The Solid Defense You Need to Fight Criminal Mischief Charges

According to Florida Statute 806.13 a person commits criminal mischief if he or she willfully and maliciously injures or damages by any means any real or personal property belonging to another, including, but not limited to, the placement of graffiti thereon or other acts of vandalism thereto.

Basically what that means is that if you willfully damage or deface anyone else’s property, you are looking at being arrested for criminal mischief (vandalism) charges.

 The prosecutor is required to prove the following three elements in a criminal mischief case:

  1. You damaged or destroyed property
  2. The property damaged belonged to the victim
  3. You acted in a willful or malicious manner

 

 Penalties for a Criminal Mischief (Vandalism) Charge

The monetary amount of the damage is what determines the severity of both the charge and the penalty.

  • When the property damage is valued at $200 or less, the person commits a second degree misdemeanor, punishable by up to 60 days in jail.
  • When the property damage is greater than $200 but less than $1,000, the offense is a first degree misdemeanor punishable by up to 1 year in jail.
  • When the amount of damage to the property exceeds $1,000, the offense is a third degree felony, punishable by up to 5 years imprisonment.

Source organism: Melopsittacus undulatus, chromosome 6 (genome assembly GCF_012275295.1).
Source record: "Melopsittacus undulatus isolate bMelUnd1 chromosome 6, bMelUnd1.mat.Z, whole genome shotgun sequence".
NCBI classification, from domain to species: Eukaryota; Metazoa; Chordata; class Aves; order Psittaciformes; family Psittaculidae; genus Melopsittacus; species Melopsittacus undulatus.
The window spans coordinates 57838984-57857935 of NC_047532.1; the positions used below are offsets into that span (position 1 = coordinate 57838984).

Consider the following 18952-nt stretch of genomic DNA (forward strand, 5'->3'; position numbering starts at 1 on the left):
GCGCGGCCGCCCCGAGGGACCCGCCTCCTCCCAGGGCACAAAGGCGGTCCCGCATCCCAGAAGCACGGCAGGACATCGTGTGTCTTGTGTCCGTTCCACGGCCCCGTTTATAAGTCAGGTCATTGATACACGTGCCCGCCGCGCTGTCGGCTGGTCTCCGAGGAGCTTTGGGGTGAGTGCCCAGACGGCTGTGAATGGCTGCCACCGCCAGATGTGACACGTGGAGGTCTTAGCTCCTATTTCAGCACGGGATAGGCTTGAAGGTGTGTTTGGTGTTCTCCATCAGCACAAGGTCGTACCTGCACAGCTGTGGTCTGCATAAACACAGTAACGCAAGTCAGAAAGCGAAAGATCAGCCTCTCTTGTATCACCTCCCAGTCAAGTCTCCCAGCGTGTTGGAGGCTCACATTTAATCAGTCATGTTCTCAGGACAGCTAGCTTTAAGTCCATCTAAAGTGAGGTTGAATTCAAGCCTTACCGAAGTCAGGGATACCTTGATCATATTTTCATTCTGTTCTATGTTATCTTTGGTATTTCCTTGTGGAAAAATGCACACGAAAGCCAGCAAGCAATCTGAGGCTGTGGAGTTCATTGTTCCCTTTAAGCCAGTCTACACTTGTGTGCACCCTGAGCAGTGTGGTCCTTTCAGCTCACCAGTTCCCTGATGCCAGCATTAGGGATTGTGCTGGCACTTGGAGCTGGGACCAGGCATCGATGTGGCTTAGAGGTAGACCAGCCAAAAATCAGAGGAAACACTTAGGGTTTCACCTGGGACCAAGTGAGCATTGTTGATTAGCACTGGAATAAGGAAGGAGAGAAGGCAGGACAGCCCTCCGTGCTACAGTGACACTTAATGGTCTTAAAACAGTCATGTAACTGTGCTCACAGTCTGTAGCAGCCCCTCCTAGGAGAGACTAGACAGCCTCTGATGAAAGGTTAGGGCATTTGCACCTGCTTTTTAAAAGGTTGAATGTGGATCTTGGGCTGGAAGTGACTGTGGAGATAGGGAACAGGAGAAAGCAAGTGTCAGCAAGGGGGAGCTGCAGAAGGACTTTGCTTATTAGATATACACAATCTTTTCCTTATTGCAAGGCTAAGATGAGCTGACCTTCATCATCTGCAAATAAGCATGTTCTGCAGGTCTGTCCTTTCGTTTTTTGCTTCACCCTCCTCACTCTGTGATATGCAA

What does that mean? It means that you could commit the exact same crime as another person and still be leveled with a higher charge if the amount of damages is higher. I’ve written about this before, with the example of keying a regular car vs. a luxury model. Technically it’s the same crime, but the luxury car is going to cost a lot more to fix, which can mean the difference between a misdemeanor and a felony.

 

Thankfully there are many defenses available to fight criminal mischief charges, but you’ll need a skilled criminal attorney to make the best case on your behalf.

 

Defenses to a Criminal Mischief Charge

  • The damage was accidental, not intentional
  • Ownership, or co-ownership of the property that was damaged
  • It was not the conduct of the accused that actually caused the damage
  • Legal justification/extenuating circumstances for the accused’s conduct
  • The conduct that caused the damage was in self defense
 

Every case is different and appropriate defenses depend on the circumstances surrounding your individual case. If you’re facing criminal mischief charges we’d be happy to help. Call now to schedule a free strategy session with our firm: 754-206-0085

 

Adam Rossen
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South Florida Criminal & DUI Defense Attorney